My sense is that for all the flaws, of which their are many, the net effect overall of peer review has been a positive contribution that advances many fields and has overall led to scientific advancement. Sure, don’t consider peer reviewed research as dispositive, and don’t go overboard on any one study – but I’m not sure what system would prove more beneficial. Personally, I have seen (what I consider to be) good material significantly improved via the peer review process.

          In fact, it’s interesting to look at this thread in juxtaposition to the Santa Clara study reaction – where people criticized the authors for wide dissemination prior to peer review, and I think that there’s general agreement that the 2nd version is improved as a result of the review of experts such as Andrew.

          Do you think that all research should just be published online and put up for “crowd peer review?” – and that through a kind of natural selection process the best material will surface to the top?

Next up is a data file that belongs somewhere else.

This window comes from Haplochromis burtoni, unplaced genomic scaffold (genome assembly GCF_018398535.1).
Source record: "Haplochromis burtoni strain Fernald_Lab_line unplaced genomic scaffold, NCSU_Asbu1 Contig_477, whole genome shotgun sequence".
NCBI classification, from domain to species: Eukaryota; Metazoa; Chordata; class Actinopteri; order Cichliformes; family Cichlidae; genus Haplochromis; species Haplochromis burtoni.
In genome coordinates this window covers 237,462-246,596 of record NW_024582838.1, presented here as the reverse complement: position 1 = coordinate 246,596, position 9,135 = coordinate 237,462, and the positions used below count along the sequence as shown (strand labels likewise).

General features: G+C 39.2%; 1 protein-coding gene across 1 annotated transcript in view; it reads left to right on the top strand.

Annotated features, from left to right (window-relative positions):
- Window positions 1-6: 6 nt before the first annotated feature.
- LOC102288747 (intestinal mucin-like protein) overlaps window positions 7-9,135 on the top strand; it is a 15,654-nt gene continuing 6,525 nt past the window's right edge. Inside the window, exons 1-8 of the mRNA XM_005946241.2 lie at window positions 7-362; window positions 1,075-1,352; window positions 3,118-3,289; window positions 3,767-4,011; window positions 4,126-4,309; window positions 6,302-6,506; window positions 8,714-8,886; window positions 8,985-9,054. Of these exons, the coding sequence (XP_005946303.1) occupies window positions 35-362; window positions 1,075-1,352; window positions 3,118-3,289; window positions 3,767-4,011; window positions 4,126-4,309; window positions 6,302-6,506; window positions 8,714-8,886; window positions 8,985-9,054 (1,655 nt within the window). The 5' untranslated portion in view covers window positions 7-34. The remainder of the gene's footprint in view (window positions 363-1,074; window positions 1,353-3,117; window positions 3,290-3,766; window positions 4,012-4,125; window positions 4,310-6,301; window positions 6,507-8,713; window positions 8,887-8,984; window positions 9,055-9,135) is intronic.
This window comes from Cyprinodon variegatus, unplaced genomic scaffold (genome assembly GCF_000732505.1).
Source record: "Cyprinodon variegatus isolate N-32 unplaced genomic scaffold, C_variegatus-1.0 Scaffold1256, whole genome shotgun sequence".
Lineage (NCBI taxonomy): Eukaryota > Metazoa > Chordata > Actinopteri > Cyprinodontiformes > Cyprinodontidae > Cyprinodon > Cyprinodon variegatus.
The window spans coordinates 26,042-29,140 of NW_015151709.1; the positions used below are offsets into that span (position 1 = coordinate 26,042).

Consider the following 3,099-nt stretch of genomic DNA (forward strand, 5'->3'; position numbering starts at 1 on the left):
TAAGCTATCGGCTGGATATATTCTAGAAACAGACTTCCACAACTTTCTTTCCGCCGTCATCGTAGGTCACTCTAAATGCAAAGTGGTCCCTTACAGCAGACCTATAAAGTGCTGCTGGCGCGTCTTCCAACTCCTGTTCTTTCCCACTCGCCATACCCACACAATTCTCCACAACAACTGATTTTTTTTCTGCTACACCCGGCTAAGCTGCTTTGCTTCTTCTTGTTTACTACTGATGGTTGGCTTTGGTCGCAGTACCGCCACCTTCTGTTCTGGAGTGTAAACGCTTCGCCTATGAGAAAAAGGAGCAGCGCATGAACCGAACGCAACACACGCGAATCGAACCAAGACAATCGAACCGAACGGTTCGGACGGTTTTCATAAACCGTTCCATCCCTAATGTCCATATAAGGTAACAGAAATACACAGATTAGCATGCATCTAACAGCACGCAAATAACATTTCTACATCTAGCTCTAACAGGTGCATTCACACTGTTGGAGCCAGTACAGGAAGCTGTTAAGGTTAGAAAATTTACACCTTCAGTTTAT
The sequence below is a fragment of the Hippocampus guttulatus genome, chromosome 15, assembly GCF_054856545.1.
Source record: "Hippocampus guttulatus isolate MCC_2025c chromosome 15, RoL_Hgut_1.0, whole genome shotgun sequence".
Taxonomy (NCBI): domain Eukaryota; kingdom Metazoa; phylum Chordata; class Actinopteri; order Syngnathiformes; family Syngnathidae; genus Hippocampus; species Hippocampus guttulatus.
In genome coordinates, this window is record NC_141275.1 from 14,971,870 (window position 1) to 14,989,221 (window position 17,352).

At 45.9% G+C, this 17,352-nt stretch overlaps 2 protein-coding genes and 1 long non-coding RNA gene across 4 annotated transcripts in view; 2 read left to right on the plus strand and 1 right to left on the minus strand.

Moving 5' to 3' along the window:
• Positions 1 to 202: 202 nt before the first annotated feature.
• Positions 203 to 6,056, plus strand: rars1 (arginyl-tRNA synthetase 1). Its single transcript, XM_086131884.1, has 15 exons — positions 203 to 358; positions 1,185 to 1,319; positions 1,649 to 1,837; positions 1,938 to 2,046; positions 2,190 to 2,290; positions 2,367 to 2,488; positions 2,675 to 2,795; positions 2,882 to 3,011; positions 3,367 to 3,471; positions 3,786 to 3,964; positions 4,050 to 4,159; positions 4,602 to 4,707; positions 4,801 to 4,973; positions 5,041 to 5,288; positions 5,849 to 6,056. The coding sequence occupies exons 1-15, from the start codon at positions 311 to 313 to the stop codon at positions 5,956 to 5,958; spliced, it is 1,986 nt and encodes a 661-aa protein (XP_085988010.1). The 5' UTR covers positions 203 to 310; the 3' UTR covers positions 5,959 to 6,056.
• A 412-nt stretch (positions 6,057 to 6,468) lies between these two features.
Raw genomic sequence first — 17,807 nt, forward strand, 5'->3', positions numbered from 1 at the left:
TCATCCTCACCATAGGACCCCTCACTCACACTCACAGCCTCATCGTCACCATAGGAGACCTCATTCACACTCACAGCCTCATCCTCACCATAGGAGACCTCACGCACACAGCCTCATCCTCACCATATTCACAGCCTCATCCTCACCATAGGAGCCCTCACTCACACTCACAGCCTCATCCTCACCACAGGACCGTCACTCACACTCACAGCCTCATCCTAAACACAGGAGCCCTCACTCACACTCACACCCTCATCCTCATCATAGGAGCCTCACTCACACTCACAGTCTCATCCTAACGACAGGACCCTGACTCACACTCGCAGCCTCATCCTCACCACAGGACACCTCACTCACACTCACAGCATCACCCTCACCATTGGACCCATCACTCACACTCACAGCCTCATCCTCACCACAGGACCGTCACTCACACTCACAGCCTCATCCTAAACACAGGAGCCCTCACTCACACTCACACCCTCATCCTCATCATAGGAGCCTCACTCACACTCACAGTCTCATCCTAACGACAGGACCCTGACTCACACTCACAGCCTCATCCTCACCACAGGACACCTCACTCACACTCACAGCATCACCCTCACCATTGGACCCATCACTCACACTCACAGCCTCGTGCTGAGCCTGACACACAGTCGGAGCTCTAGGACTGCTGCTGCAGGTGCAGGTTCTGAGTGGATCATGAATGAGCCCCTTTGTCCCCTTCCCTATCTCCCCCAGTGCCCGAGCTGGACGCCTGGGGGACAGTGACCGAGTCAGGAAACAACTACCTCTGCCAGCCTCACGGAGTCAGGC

• jim says:

            “the net effect overall of peer review has been a positive”

            Oh, sure. No doubt most papers are prepared far more carefully just because of the fear of rejection. If you can publish anything there’s no incentive to produce quality work.

            • Joshua says:

              Am I hopelessly naive to think that a significant number of researchers look forward to getting input to improve their work – at least some of the time?

              • jim says:

                I’ve never submitted a paper for publication and I don’t work with research people, so I’m gathering nuggets from previous experience and from occasional conversations.